In 1823, William Webb Ellis first picked up the ball in his arms and ran with it. And for the next 156 years forwards have been trying to work out why. - Tasker Watkins VC, LJ.

Wednesday, November 9, 2011

Stephen Jones Tip-Tackle.

Stephen Jones of the Scarlets - the man once immortally described by Welsh fans as running like a robot monkey carrying a fridge - has, consistently, been one of the best NH outhalves around for the best part of a decade.

Which is all the more of a pity that he was in trouble for a tip-tackle on Tommy Bowe of the Ospreys in the West Wales derby in last weekend's RaboDirect Pro12.

You can see footage of the tackle in gifs of it HERE and HERE (with thanks to Gwlad); and stills of it HERE and HERE (again with thanks to Gwlad).

Jones was yellow-carded.

Now, following the Tipuric case, and the others at the RWC including Jones' own national captain, Sam Warburton, you'd expect that he'd have been before a citing committee. I've dealt with the background, and those judgements, HERE and HERE.

Except - he wasn't cited.

So, where we thought, finally, we had some certainty creeping in - that a tip-tackle where there was not an effort to bring the tackled player safely to ground was a red card - we now have near-complete uncertainty. And, let it be noted, complete inconsistency even within the RaboDirect Pro12 disciplinary system.

No matter whether this case, or the six others it contradicts, is the exception, this is not good enough. A system requires that it be systematic; that it be consistent, not arbitrary. And when it is this uncertain, it is once again edging so close to being arbitary as to invite action being take.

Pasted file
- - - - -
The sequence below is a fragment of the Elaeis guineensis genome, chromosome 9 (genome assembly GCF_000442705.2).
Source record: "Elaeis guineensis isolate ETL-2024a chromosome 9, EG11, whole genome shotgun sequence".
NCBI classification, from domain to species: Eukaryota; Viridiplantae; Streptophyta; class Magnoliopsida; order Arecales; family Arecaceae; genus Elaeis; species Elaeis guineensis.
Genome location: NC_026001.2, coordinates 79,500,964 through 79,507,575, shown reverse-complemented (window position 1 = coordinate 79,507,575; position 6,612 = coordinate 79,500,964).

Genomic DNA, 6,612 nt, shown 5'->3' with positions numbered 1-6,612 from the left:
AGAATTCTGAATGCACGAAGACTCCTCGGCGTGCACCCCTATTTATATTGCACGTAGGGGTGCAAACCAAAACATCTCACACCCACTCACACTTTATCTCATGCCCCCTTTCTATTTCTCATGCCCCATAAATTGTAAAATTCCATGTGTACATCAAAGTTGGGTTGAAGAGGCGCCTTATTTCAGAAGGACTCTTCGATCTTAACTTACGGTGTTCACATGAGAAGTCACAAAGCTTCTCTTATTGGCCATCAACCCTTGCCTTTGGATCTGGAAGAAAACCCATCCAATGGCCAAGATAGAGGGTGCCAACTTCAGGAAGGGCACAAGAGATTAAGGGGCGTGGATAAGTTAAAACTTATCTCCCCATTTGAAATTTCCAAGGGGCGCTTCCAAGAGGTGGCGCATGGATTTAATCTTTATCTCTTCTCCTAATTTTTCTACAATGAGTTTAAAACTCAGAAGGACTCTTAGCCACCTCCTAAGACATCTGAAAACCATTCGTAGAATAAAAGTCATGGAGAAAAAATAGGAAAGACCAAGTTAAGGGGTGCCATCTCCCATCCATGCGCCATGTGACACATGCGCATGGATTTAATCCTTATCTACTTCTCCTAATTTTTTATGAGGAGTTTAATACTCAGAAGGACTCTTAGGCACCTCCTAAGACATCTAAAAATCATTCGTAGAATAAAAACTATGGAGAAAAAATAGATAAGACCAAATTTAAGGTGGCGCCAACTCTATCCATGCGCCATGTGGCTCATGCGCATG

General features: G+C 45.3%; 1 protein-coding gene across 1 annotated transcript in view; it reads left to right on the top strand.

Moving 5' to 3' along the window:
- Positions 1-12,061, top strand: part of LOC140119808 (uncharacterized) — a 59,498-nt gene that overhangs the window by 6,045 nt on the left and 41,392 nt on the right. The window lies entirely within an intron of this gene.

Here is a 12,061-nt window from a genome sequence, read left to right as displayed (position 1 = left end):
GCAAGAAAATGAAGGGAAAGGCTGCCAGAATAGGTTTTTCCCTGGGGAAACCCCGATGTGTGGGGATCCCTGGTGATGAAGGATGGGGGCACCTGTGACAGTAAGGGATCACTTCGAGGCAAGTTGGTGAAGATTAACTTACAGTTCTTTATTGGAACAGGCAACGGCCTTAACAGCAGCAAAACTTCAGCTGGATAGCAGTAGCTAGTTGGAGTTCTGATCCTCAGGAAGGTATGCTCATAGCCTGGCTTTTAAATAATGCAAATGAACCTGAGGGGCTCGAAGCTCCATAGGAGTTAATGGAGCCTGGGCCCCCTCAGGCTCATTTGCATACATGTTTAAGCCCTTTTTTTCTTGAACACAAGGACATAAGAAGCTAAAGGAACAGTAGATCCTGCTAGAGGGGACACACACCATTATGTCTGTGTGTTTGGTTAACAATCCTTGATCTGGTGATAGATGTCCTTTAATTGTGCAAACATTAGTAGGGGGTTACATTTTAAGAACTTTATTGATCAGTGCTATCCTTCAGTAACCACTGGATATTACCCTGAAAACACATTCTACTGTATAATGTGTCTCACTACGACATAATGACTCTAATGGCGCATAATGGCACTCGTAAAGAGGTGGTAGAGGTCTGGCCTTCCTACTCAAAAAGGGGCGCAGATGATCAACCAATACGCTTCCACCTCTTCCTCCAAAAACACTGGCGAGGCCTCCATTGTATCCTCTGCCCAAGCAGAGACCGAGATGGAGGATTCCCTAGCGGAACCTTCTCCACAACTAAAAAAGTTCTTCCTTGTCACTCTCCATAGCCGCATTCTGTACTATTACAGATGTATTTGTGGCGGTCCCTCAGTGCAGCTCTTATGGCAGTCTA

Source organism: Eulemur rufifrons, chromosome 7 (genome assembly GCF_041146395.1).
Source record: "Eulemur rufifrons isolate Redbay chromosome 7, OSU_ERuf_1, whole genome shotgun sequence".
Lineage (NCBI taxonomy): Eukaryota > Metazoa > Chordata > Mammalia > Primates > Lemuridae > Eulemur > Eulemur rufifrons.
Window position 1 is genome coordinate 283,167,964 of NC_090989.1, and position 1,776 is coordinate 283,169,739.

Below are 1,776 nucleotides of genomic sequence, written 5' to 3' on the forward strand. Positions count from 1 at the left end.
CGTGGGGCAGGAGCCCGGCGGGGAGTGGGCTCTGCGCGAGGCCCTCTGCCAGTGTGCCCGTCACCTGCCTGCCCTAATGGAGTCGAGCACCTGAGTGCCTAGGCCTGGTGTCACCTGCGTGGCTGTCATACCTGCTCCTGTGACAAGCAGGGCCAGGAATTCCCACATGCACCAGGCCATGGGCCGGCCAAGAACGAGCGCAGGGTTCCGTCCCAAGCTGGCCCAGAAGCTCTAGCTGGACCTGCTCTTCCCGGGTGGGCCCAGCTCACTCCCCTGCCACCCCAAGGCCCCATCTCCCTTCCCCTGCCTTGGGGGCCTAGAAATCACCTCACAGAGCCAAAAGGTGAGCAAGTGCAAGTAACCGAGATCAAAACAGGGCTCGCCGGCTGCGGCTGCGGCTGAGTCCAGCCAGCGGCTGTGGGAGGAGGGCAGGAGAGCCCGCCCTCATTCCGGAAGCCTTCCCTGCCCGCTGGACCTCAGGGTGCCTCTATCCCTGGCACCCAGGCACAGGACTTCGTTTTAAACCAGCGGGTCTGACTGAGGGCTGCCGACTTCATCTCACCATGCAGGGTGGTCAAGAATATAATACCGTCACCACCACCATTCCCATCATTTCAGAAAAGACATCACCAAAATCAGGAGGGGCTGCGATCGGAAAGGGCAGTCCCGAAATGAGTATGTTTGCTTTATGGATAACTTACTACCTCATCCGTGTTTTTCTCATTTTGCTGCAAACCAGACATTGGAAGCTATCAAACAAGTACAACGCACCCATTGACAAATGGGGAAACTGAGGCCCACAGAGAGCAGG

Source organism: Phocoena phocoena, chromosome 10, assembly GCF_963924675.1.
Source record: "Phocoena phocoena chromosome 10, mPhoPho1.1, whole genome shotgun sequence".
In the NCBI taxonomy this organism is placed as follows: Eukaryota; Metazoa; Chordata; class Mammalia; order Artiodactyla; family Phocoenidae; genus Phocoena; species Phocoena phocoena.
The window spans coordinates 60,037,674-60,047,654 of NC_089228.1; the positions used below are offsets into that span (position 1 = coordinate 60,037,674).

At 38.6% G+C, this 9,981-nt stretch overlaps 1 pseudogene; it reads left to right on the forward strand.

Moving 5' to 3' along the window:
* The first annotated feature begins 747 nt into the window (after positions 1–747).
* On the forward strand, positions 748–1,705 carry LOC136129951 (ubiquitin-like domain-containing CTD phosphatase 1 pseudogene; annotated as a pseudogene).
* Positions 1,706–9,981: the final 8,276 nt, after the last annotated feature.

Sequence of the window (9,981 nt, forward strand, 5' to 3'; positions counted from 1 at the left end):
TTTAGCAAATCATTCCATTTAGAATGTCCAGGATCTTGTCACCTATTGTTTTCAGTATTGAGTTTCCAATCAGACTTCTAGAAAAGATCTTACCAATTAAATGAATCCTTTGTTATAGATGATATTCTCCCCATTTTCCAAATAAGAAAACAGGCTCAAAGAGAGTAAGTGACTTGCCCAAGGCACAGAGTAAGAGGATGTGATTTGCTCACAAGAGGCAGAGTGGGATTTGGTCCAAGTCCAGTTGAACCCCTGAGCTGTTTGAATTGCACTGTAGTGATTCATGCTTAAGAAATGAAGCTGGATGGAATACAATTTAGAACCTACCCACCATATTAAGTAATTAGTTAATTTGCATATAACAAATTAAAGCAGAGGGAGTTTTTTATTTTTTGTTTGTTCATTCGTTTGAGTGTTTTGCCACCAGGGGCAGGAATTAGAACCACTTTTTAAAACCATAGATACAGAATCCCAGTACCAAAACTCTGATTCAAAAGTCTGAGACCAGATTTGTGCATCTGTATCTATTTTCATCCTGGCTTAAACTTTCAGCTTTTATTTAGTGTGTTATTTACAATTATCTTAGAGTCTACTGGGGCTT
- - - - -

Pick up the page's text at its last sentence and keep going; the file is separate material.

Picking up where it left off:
This issue won't go away until it is properly addressed. The sooner that is done, the better for the game.


  1. I note that the IRB are still shy of putting the 2009 memo on tip-tackles on their website.
    The 2011 memo on high tackles is there, from which I conclude that the omission of the 2009 memo is not accidental.

    from this, and the sort of inconsistency you highlight I surmise there is no small amount of ambivalence within the IRB themselves on this topic. I don't think they stand fuill 100% behind their own guidelines.

  2. Crossref, to quote Napoleon - never ascribe to malice that which can adequately be explained by incompetence. Or, indeed, plain forgetfulness, considering they issued the statement back after the Warburton tackle citing the 2009 memo they still haven't put up on the website.

  3. I posted earlier in a previous item on this issue.

    law 10(4)(j) has two elements:

    (a) Lifting AND
    (b) Dropping OR Driving the player into the ground

    Unless both are present there is no breach of 10(4)(j) and no red card.

    The IRB guideline of June 09 is consistent with this. It offers three scenarios the third of which is a lifted tackle with no dropping or driving. This latter tackle is 10(4)(e) - a dangerous tackle. The guidelines suggest this tackle is a penalty/yellow card.

    Importantly at no place in the Laws or Guidelines can I find any requirement on a player to "bring the tackled player to the ground safely". It appears to be a common misconception of the laws; good advice but not essential.

  4. Nacko, I answered that point on that other thread; it's the failure to bring the player down safely, even if his upper body comes into contact first, that makes it a red card. Somewhat ironically, it was Tommy Bowe's own case that was used, in Sam Tuitupou's case, to draw that distinction.